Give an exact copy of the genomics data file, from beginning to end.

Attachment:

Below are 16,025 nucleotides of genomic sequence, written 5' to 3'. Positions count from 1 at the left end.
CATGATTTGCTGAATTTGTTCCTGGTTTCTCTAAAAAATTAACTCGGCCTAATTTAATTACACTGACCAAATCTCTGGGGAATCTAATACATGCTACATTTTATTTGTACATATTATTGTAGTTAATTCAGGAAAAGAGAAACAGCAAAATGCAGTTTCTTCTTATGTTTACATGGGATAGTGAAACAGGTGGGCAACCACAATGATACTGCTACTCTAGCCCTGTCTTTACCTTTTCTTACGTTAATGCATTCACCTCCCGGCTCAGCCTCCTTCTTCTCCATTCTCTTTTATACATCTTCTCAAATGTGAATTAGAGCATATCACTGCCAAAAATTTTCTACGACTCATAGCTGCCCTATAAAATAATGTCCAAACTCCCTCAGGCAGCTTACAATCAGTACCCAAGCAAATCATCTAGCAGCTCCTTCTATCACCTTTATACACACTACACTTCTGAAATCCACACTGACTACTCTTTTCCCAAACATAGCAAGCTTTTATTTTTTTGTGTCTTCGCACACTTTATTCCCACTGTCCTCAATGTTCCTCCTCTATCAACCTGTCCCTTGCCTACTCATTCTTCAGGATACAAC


Below are 16,025 nucleotides of genomic sequence, written 5' to 3'. Positions count from 1 at the left end.
CATGATTTGCTGAATTTGTTCCTGGTTTCTCTAAAAAATTAACTCGGCCTAATTTAATTACACTGACCAAATCTCTGGGGAATCTAATACATGCTACATTTTATTTGTACATATTATTGTAGTTAATTCAGGAAAAGAGAAACAGCAAAATGCAGTTTCTTCTTATGTTTACATGGGATAGTGAAACAGGTGGGCAACCACAATGATACTGCTACTCTAGCCCTGTCTTTACCTTTTCTTACGTTAATGCATTCACCTCCCGGCTCAGCCTCCTTCTTCTCCATTCTCTTTTATACATCTTCTCAAATGTGAATTAGAGCATATCACTGCCAAAAATTTTCTACGACTCATAGCTGCCCTATAAAATAATGTCCAAACTCCCTCAGGCAGCTTACAATCAGTACCCAAGCAAATCATCTAGCAGCTCCTTCTATCACCTTTATACACACTACACTTCTGAAATCCACACTGACTACTCTTTTCCCAAACATAGCAAGCTTTTATTTTTTTGTGTCTTCGCACACTTTATTCCCACTGTCCTCAATGTTCCTCCTCTATCAACCTGTCCCTTGCCTACTCATTCTTCAGGATACAAC